Reprinted with permission from MediaMatters
Investigative reporting has illuminated connections between pro-gun activists and the fringe protests demanding that various states prematurely end stay-at-home orders and allow nonessential businesses to reopen. Local gun activists in Wisconsin and Virginia, some well-known national gun rights extremists, and pro-gun message boards are cheering on the protests too.
The nationwide anti-quarantine protests started with what was dubbed “Operation Gridlock” on April 15 in Lansing, Michigan, one of states that has been hardest hit by the coronavirus pandemic. Thousands of cars drove up to the capitol to demonstrate against the state’s stay-at-home order, and protesters led chants to “recall” Democratic Gov. Gretchen Whitmer, who had recently extended the order and added more restrictions. Similar protests quickly cropped up across the country and featured signs that expressed anti-government sentiments — resisting vaccines, comparing the stay-at-home orders to tyranny, and emphasizing freedom over safety.
But in reality, the majority of Americans want to continue the stay-at home orders. Dr. Anthony Fauci, director of the National Institute of Allergy and Infectious Diseases, has also warned against reopening the country too early, saying, “It’s going to backfire.”
On April 19, The Washington Post reported, “A trio of far-right, pro-gun provocateurs is behind some of the largest Facebook groups calling for anti-quarantine protests around the country.” That trio is Ben Dorr and his two brothers Christopher and Aaron, who are best known for managing a “slew of pro-gun groups across a wide range of states, from Iowa to Minnesota to New York, and seek primarily to discredit organizations like the National Rifle Association as being too compromising on gun safety.”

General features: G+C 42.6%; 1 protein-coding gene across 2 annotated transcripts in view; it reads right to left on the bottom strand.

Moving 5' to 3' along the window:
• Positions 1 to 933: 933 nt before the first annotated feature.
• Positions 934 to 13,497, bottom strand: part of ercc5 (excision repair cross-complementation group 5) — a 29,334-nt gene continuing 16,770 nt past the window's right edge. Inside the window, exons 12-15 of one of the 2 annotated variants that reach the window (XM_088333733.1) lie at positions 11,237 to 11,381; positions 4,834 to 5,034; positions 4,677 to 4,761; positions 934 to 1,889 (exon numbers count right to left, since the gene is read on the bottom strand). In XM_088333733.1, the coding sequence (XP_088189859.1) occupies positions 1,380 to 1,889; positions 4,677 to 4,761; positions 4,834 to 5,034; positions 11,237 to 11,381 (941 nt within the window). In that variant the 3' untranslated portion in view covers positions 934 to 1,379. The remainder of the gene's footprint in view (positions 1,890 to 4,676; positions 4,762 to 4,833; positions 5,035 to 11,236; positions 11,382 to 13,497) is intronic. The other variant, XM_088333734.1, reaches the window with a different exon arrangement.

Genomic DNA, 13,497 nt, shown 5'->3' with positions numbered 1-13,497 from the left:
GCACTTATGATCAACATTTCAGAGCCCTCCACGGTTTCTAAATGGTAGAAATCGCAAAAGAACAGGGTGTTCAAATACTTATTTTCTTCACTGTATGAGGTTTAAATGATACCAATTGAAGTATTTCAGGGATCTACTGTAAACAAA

On April 15, Ben Dorr created the Facebook group “Wisconsinites Against Excessive Quarantine,” while Christopher and Aaron have created variations of the group for Pennsylvania, Ohio, and New York. The pages are rife with conspiracy theories claiming the government will force people to get vaccinations and that health experts have been inflating the number of COVID-19 deaths.
Armed far-right militia groups were among the protesters who turned up to support these allegedly grassroots events. Members of the alt-right, self-described “Western chauvinist” group Proud Boys and the Michigan Liberty Militia appeared at a Michigan rally, according to an April 17 article by The Guardian. The article also mentioned that members of a Washington state chapter of the paramilitary, anti-government group The Three Percenters indicated in a Facebook post that they would show up at protests in the state.
In a live-streamed video on Facebook, pro-gun figure and rancher Ammon Bundy pledged to provide, as a KREM 2 News report noted, “legal, political and physical defense to Idaho residents” who wanted to defy the stay-at-home orders. He has reportedly held several meetings in Emmett, Idaho — where he lives — to discuss ways to defy orders meant to stop the spread of COVID-19. Bundy is best known for leading a 41-day armed occupation of a federal wildlife refuge in Oregon in 2016. He is also the son of Cliven Bundy, who engaged in an armed standoff with the federal Bureau of Land Management over grazing rights for his cattle on public land in 2014.